The search is on for the Norwich shoemakers
PUBLISHED: 13:49 06 February 2012
An appeal has been launched for the city shoe workers to step forward and be part of a new book telling the story of the Norwich shoe trade.
The extraordinary story of the rise and fall of the Norwich shoe industry – once a way of life for thousands of men and women – is being told in a new book.
This is the latest project by a group of people with a passionate love of Norwich, who have already produced wonderful books about the city yards, the market and now the pubs and breweries.
The new book by the Norwich Heritage Projects, Norwich Pubs and Breweries Past and Present, is still a local bestseller, and is packed with tales from both sides of the bar.
Now the double act behind the books, Frances and Michael Holmes, are out of the pubs and into the shoe factories... and are appealing for your help. “We need to reach out to the people and ask for their support, their memories, their photographs and anything they have which can help us tell the story of the Norwich boot and shoe industry,” said Frances.
Norwich Heritage Projects is a voluntary organisation which is self-funding – a small group of dedicated volunteers whose aim is to bring life to Norwich’s rich heritage – and it is doing just that.
Each year it takes on a new project which culminates in a new book and a website and this year it is turning its attention to the world of boots and shoes.
It wasn’t that long ago that Norwich was still was one of the leading centres of shoe making in the land.
There were factories, large and small, dotted around the city turning out millions of pairs of shoes every year.
Generations of the same family followed each other into the shoe trade and in the early days many people worked from home preparing parts of the shoes before they were made up in the factories and sent all over the world.
“Made in Norwich” was a symbol of quality footwear and our city was home to some of the most highly respected manufacturers in the land.
One of the first shoemakers in the city was James Smith later to be James Southall and Co with premises on the Market Place now covered by City Hall.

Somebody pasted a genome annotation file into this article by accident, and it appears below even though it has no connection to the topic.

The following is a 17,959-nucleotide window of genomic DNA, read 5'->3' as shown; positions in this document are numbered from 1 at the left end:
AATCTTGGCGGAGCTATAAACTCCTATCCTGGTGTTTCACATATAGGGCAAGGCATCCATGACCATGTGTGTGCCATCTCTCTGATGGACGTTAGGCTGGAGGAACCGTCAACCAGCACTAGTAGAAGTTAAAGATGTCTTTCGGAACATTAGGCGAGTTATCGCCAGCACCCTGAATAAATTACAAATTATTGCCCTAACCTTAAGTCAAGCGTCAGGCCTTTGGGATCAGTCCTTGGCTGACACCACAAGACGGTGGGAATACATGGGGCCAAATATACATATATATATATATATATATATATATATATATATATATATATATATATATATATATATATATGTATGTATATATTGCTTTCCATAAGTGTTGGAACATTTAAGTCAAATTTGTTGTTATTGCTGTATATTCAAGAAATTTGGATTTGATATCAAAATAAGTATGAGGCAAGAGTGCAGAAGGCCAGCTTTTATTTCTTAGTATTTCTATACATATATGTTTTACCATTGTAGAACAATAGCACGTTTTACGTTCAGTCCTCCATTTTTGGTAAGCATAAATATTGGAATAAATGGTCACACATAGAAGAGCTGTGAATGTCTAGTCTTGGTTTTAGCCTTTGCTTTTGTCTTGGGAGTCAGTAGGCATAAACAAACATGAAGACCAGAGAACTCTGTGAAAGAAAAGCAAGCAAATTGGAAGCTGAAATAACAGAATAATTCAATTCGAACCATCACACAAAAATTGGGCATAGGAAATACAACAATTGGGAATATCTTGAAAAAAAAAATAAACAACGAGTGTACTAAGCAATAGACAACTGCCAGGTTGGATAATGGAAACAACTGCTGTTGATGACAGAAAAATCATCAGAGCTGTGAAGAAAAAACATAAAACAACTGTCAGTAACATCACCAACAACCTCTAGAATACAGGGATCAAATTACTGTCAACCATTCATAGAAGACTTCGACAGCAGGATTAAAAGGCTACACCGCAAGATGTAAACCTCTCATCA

He started up in business in 1792 and was a cordwainer (leather worker) and the first shoemaker in the country to offer ready-made, off-the-peg footwear that people could afford.
Slowly but surely the business expanded and factories emerged that would transform the city into a major shoemaker.
That first business started by James became Start-rite, represented by those world famous twins, and their shoes were worn by young members of the Royal Family.
The Norwich head office is the heart of the business while the shoes are made overseas.
It is regarded as the oldest children’s shoe company in England and a household name across the world.
New chairman and managing director Peter Lamble represents the eighth generation of the company’s founding family.
But for most of the shoe firms, the pack of cards came tumbling down during the 1970s when most of the factories, unable to compete with cheap imports, closed their doors, throwing thousands of people out of a trade in which they had spent their lifetime.
The last major shoemaker producing footwear in the city, Van Dal, part of the Florida Group, celebrated its 75th birthday last year with a reunion inspired by the Evening News.
The Florida Group began making shoes in Norwich 75 years ago but the company’s history stretches back to 1870.
Over 140 years ago the grandfather of its current chairman, Simon Goodman, started making shoes working as a clicker in London.
Adelman Goodman was a refugee from Belarus with an ambition to make something of himself – and he moved with his family to Norwich in the 1930s.
The story of the Norwich shoe trade is one waiting to be told. It is a mayor part of the history of this city – once one of the most important centres of shoemaking in the land.
Can you help with the stories?
If you can help with any memories, photographs or other memorablia linked to the Norwich shoe trade, then Frances and Michael Holmes would love to hear from you.
And let’s not forgot the smaller factories, others connected to the trade and those working at home. Others worked in the shoe shops.
They all had an important role to play and should get the credit they deserve.
Did you, or members of your family, work in a shoe factory?
What stories can you tell?
Do you have any pictures of life in the factory or perhaps of outings or social events?
Remember this book will be your book and the authors want to hear your memories.
You can call them on 01603 455798 or email firstname.lastname@example.org